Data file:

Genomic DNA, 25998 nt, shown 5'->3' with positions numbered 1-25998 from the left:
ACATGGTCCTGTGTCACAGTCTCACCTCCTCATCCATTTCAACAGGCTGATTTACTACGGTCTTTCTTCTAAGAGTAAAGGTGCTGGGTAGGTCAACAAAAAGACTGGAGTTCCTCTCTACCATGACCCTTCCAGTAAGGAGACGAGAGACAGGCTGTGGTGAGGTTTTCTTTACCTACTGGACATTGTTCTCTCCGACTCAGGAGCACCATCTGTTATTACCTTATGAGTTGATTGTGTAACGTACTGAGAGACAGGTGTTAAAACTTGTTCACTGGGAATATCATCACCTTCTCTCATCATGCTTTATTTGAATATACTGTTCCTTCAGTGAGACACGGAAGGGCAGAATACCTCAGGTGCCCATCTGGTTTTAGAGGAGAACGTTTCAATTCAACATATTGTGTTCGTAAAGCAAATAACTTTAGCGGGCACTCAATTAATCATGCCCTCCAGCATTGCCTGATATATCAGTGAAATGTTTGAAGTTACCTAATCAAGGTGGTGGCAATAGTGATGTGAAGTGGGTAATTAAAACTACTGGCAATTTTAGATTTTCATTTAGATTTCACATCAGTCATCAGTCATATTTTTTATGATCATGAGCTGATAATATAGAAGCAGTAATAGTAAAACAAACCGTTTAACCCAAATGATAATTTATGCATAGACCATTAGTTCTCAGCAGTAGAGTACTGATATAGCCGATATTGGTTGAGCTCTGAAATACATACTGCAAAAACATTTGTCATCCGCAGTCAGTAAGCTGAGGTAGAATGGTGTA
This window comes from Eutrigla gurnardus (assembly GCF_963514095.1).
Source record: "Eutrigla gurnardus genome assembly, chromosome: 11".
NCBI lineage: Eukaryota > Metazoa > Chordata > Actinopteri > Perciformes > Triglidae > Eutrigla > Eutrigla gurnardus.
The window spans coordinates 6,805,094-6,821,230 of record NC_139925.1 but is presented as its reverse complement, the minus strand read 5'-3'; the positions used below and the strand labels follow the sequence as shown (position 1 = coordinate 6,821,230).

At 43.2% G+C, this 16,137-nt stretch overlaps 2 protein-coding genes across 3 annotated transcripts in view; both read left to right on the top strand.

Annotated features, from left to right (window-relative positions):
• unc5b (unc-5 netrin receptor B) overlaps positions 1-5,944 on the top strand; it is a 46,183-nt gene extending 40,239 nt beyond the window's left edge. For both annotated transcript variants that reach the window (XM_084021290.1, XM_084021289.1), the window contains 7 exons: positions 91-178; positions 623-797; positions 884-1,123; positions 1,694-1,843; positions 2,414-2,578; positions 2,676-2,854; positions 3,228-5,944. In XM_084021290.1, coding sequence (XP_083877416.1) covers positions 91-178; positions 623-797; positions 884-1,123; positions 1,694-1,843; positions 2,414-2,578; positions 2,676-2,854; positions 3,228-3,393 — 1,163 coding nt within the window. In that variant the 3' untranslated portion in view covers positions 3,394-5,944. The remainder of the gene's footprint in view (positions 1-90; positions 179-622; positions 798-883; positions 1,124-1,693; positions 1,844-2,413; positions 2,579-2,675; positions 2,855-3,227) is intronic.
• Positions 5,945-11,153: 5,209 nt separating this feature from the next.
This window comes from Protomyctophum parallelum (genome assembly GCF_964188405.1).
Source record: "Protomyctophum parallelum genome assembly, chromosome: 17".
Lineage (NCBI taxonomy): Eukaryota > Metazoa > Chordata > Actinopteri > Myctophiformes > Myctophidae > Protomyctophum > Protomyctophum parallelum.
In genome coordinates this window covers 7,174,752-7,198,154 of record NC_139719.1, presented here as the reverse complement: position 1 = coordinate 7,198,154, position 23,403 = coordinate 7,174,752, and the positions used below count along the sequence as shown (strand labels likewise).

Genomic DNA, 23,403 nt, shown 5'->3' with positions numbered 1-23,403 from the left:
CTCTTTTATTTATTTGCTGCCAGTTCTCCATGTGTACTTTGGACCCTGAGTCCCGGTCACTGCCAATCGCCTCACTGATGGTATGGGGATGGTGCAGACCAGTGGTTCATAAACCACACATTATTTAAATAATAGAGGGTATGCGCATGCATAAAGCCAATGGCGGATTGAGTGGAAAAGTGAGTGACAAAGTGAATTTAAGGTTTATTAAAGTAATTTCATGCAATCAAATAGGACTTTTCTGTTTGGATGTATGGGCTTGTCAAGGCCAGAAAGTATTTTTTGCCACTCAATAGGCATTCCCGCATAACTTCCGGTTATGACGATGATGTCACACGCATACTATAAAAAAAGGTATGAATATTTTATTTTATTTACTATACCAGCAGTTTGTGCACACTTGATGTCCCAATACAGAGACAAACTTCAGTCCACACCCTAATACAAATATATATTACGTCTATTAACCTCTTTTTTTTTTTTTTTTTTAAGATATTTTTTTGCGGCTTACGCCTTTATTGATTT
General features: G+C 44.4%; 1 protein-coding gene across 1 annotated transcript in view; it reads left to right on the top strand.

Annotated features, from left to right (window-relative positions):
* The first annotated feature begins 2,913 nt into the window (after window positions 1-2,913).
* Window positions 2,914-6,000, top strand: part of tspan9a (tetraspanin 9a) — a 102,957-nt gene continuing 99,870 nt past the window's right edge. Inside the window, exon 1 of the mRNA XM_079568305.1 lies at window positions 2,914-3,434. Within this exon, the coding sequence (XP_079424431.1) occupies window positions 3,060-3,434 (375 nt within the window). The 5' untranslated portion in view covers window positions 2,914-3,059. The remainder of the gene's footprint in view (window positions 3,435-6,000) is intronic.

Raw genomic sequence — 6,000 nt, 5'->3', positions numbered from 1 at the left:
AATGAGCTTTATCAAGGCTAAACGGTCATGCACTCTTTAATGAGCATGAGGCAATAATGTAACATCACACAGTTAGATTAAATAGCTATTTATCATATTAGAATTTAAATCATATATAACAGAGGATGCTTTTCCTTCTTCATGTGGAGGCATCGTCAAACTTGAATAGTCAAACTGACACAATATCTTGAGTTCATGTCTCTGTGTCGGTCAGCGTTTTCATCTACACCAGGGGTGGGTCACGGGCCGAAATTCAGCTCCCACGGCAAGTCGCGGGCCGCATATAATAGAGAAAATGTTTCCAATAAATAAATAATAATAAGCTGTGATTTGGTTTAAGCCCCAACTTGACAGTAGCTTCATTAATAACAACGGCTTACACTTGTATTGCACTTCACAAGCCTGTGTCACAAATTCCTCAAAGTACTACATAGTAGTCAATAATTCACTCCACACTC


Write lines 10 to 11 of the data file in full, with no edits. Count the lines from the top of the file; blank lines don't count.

• Positions 5,945-11,153: 5,209 nt separating this feature from the next.
This window comes from Protomyctophum parallelum (genome assembly GCF_964188405.1).